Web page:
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My python script, which is essentially like the example code below, fails to use two processors for two independent processes create via the multiprocessing module.

Two processes are created, executed, and joint, but all happens on a single core.

I have trouble in understanding what is the problem, since on a different machine everything is as expected. multiprocessing.cpu_count() returns 4 on either machine.

So my question is a bit vague: What might be the reason, that the processes do not use all available processors.

Example code:

import numpy as np
import multiprocessing

n = 10
mat = np.random.randn(n, n)
vec = np.ones((n, 1))


def compprod():
    print np.dot(mat, vec)
    return


def compsum(times):
    print times*vec
    return

p1 = multiprocessing.Process(target=compprod)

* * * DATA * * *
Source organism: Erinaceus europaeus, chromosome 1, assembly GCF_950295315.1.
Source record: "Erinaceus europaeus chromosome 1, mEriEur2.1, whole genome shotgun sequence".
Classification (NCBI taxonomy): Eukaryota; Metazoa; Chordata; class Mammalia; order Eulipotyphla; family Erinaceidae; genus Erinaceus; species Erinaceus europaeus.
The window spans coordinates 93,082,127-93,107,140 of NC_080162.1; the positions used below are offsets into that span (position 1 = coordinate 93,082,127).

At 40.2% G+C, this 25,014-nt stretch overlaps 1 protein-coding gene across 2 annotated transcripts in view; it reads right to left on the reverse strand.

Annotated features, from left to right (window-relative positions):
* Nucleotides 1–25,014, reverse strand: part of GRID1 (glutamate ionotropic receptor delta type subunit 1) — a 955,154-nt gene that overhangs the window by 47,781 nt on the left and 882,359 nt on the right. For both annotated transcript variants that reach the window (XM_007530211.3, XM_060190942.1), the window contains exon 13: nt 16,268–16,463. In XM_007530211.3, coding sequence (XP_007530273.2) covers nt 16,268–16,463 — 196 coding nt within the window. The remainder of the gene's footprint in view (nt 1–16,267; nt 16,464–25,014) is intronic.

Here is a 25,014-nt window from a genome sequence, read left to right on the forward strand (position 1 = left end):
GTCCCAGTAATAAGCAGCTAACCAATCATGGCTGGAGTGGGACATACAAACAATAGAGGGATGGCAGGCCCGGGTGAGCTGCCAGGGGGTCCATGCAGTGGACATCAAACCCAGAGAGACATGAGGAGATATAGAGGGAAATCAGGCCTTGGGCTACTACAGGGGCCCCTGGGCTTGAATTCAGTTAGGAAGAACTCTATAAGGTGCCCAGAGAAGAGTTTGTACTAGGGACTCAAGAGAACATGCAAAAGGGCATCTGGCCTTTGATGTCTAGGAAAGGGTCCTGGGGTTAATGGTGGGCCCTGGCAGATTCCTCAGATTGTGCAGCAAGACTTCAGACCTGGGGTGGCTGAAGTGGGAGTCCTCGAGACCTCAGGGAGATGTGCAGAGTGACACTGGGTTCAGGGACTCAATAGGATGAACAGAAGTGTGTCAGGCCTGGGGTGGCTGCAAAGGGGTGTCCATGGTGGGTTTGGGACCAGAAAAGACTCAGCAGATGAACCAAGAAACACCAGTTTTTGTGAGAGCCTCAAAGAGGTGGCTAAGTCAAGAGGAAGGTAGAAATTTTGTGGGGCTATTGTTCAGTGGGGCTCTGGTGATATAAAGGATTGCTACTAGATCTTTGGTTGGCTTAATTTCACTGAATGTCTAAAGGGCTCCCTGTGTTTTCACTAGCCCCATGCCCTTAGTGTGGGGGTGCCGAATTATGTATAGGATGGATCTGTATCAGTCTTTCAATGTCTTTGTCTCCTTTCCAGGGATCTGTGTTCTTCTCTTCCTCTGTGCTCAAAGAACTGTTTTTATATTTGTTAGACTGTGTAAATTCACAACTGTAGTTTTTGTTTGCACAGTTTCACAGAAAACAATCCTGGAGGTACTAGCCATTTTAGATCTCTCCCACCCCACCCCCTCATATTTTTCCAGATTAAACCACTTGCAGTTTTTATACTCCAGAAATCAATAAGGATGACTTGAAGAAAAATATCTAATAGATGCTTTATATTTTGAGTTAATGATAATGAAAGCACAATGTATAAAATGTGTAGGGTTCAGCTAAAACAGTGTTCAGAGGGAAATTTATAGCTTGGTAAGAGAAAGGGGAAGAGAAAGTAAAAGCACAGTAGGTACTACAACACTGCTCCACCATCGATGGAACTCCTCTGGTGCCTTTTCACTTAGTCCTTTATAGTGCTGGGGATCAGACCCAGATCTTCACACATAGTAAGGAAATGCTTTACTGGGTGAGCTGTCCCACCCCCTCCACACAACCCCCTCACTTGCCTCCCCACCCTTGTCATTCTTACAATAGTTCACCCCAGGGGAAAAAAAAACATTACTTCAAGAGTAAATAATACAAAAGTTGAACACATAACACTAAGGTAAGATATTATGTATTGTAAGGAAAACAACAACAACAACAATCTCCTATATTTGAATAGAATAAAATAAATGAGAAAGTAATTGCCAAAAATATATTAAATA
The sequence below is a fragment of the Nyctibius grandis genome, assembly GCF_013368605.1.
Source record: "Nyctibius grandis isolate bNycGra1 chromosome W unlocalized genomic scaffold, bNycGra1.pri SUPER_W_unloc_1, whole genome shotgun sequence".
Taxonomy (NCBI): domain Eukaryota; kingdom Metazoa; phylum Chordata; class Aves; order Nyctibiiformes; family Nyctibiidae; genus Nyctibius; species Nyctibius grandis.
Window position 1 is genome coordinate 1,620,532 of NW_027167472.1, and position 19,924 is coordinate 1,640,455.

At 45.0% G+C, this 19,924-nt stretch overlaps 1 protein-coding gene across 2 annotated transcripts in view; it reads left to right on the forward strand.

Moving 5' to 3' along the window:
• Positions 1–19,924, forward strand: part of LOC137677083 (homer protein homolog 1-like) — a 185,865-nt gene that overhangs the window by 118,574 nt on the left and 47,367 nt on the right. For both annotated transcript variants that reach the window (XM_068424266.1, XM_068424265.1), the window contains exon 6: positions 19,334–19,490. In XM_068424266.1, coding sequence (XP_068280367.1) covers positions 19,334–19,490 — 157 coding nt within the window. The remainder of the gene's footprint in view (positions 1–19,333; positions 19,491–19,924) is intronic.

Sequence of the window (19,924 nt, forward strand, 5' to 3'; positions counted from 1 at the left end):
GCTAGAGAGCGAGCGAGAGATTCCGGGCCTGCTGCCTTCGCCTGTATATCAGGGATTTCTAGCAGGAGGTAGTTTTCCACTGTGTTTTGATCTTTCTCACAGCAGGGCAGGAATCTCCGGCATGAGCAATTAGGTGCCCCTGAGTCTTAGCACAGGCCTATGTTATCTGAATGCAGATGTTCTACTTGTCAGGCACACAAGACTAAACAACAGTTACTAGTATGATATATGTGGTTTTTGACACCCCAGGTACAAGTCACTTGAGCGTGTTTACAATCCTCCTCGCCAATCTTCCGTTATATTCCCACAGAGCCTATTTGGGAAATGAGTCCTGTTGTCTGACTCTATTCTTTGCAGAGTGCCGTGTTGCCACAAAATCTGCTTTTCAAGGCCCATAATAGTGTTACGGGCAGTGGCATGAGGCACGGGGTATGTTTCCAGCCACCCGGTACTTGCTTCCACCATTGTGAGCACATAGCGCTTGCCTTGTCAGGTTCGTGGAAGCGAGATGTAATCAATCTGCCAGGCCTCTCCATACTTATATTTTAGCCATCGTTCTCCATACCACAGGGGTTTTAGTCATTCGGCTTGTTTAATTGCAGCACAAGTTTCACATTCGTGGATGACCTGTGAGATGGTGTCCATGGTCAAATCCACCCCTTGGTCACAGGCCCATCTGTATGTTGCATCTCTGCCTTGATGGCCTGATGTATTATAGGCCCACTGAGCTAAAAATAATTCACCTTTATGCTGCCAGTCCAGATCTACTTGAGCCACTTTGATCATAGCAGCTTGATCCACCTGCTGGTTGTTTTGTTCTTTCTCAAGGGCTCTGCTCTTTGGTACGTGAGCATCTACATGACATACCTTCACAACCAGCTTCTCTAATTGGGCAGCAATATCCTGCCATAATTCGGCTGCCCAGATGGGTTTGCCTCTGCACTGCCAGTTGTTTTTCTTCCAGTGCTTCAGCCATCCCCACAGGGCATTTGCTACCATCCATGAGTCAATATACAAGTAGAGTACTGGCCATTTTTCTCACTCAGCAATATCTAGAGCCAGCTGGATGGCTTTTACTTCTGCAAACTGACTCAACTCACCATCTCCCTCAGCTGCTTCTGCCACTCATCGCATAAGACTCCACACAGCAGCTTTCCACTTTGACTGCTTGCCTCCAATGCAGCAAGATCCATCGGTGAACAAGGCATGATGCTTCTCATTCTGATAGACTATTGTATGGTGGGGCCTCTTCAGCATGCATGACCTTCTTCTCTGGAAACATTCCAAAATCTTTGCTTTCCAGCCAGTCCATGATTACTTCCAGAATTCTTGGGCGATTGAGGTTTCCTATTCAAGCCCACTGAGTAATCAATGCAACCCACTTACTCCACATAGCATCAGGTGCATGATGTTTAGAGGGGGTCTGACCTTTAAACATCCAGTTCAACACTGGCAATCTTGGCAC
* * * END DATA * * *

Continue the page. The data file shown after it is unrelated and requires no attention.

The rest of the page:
p2 = multiprocessing.Process(target=compsum, args=(n, ))

p1.start()
p2.start()

p1.join()
p2.join()

print 'done'
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1  
If the the target functions (e.g. compprod, compsum) end quickly, the both processes may end up running on the same core. –  unutbu Jul 2 '14 at 13:20
    
Thanks for the hint. But this is probably not the case in my example. As the function take hours to terminate. In fact I really can observe two parallel processes but on the same core. Did I get you right? –  Jan Jul 2 '14 at 13:49
1  
See this question: stackoverflow.com/questions/15414027/…. Numpy changes CPU affinity when it's imported, and that can lead to it being stuck running on a single CPU, even with multiprocessing. The link provided shows you how you can get around this. I can't say for certain that's what you're hitting, but its worth a try. –  dano Jul 2 '14 at 14:39

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